Tony Meranda watched as a Mexican fishing guide’s dream scenario unfolded before him.
First, a huge school of baitfish glistened on the surface of the Sea of Cortez. Then, a flock of frigates and gulls arrived in a frenzy, diving on the water for an easy meal.
Any second now, Meranda said, that activity would attract another part of the food chain — a slashing saltwater fish.
“When you see the sardines up on the top like that, you know there are fish around,” he said as he trolled through the commotion. “Get ready.”
Staring at the wake of the boat, Meranda got excited as he saw a shadow suddenly appear several feet under the water.
“Wahoo!” he shouted, indicating the type of fish he spotted.
Meranda quickly reeled the Rapala X-Rap crankbait he was trolling to where he had seen the fish, then handed the rod to his guide client, Larry Chambers of Parkville.
The fish flashed at the bait and boiled the surface when it struck. Chambers pulled back, and the fight was on.
As the boat rocked in the waves, fisherman and fish played tug of war for several minutes. Finally, Chambers worked the wahoo close enough to the boat for Meranda to gaff it and flop it into his panga boat.
Score another impressive victory for Cabo’s world-class fishing.
Located about 20 miles east of the tip of Mexico’s Baja California peninsula, the Gordo Banks area offers just about everything a saltwater fisherman could want. Many flock to the San José area to fish for some of the biggest marlin in the world. But the Sea of Cortez has much more to offer. Sailfish, yellowfin tuna, dorado, amberjack, wahoo, roosterfish, sierras, snappers … the list goes on and on.
Meranda, a guide for Gordo Banks Pangas, is well aware of the region’s reputation. Now 41, he has guided for half of his life. And he knows that days on the Sea of Cortez are seldom boring.
“One day I had three brothers on the boat, and a huge marlin hit,” Meranda said. “They took turns fighting it for nine hours.
“They had it up to the boat and we got a good look at it. It was the biggest marlin someone in my boat has had on. It had to be 800 to 900 pounds.
“But just as we had it up to where I was reaching for it, it made one last run and broke the line.”
There were no line-breakers on this trip. But there was some unexpectedly good wahoo fishing. As the birds swirled overhead and the baitfish dimpled the surface, we caught eight wahoos and lost at least that many.
“Those sardines have a tough life, huh?” Meranda said with a grin. “They get hit from beneath, then they get from the air.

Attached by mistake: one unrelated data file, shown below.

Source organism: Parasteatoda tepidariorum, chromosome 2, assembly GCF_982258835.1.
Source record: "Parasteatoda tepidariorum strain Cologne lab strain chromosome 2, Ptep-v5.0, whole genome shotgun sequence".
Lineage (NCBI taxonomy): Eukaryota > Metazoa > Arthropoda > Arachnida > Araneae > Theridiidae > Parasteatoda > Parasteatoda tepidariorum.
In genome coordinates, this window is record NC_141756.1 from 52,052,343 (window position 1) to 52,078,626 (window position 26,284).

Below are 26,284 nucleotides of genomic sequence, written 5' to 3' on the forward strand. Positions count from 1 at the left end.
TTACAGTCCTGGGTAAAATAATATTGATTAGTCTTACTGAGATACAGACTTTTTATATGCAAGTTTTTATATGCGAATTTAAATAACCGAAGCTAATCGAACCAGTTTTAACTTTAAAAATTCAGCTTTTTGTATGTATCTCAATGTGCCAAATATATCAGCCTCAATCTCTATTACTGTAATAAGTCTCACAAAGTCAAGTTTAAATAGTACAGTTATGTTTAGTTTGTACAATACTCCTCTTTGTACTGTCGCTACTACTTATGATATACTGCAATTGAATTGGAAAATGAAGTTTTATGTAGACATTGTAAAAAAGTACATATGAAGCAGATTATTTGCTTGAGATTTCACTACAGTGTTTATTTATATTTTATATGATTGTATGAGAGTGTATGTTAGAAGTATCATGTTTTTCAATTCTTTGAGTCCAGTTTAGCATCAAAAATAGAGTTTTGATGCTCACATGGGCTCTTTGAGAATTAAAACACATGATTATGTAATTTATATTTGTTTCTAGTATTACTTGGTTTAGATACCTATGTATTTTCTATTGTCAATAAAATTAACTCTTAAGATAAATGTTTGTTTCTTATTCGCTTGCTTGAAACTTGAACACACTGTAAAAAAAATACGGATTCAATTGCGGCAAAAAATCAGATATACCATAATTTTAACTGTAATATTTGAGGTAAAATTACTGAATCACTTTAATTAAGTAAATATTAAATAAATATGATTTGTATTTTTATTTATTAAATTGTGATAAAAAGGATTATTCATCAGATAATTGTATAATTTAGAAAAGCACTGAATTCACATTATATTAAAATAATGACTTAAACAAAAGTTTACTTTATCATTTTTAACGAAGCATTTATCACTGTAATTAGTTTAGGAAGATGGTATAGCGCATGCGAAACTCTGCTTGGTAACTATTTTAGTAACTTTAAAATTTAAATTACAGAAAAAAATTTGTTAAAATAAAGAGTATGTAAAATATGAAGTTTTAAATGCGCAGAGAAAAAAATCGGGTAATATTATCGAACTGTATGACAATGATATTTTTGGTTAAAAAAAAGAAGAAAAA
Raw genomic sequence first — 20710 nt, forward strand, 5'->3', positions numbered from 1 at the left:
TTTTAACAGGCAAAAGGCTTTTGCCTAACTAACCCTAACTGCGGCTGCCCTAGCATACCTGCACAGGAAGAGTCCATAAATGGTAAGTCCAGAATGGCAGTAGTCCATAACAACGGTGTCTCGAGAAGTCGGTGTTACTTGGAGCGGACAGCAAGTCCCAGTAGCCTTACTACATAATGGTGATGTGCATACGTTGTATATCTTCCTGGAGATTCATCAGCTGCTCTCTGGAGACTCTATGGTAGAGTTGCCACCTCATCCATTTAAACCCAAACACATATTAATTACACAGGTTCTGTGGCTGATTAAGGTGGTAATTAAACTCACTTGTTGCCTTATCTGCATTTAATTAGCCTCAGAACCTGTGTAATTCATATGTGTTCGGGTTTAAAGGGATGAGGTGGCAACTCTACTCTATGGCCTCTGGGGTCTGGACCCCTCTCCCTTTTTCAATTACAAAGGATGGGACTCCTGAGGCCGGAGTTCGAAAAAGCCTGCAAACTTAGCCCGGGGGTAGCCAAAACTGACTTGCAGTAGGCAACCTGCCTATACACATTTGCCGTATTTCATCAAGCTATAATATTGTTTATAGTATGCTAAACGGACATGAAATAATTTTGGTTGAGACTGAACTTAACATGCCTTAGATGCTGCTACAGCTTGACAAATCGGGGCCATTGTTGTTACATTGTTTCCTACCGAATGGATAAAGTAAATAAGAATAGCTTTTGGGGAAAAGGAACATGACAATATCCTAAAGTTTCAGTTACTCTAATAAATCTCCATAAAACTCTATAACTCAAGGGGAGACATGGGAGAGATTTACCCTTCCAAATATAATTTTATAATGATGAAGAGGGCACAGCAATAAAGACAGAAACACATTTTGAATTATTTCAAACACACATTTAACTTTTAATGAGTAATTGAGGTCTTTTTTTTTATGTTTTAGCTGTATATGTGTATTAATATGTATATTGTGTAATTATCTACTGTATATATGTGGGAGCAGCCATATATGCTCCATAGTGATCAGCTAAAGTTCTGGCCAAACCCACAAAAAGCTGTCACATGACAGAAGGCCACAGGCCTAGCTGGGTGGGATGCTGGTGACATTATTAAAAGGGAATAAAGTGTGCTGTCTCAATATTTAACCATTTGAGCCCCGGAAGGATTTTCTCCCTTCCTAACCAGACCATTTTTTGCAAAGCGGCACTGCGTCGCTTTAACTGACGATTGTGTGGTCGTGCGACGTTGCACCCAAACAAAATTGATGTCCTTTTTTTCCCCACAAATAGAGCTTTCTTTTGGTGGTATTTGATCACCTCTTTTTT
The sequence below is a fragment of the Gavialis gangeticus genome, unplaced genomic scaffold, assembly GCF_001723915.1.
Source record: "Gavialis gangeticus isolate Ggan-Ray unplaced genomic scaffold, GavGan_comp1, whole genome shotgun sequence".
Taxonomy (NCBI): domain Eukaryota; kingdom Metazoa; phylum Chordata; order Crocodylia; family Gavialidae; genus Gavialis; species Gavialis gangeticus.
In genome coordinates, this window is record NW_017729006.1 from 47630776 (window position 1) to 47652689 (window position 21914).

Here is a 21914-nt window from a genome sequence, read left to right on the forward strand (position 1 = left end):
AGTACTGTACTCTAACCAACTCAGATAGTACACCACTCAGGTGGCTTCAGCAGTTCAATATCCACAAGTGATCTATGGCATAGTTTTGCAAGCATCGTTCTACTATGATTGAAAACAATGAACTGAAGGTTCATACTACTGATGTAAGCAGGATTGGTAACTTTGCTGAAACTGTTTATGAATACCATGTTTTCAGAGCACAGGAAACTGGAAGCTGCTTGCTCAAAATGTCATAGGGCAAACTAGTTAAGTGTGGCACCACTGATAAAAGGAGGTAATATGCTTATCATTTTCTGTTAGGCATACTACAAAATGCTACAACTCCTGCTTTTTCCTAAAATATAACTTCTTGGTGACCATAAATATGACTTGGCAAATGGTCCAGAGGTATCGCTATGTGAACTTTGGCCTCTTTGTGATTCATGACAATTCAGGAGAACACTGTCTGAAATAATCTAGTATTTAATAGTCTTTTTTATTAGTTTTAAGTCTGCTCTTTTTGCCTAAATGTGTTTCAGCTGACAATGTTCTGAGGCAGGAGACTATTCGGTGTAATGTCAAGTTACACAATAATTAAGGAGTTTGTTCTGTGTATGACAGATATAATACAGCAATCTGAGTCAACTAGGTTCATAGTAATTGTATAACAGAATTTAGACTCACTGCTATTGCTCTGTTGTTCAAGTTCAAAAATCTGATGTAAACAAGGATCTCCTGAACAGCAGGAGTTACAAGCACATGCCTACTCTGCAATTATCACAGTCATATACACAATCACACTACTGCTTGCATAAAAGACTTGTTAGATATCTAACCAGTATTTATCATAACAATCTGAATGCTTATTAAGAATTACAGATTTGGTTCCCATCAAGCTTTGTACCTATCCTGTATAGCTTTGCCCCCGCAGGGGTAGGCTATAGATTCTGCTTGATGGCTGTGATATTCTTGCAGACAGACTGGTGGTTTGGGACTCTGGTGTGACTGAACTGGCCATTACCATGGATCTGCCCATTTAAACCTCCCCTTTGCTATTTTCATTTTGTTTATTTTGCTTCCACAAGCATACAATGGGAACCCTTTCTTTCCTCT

“I’ve seen times when the fish are trying to hit the sardines on the surface and the birds pull them right away from them.”
Meranda was trolling in more than 100 feet of water, but the fish were down only a few feet beneath the surface, he said. That’s why the crankbaits worked so well.
Catching wahoos on the Sea of Cortez isn’t unusual. But catching them in March is, Meranda said.
“Usually, we don’t have many wahoos in this area this time of the year,” he said. “The best time is in October and November.
“We got lucky.”
But the wahoos were only the start. In three days of fishing with Meranda, Chambers and I caught hard-fighting roosterfish trolling with live bait in 20 to 30 feet of water, dozens of red snapper in 130 feet of water, and beautiful sierras trolling at medium depths.
Meranda started each day by boating to the mouth of the harbor, where we bought bait from the locals who had netted them. Then we headed out on a different adventure each day.
One day, Meranda pulled his panga (a skiff with a outboard motor) into a cluster of boats filled with commercial fishermen. The group chattered and laughed, all the while using rods and reels to pull red snapper in as fast as they could drop their bait into the water.
One Mexican, a cigarette dangling from his mouth, even tossed a chunk of bait to Meranda.
“Squid,” Meranda said. “These snapper love it.”
As Meranda pulled away, he said, “They are commercial fisherman. Red snapper is a delicacy. They sell their catch to restaurants in the area.”
Meranda paused and smiled.
“If you like to fish, this is a great place to live,” he said.
To reach outdoors editor Brent Frazee, call 816-234-4319 or send email to firstname.lastname@example.org.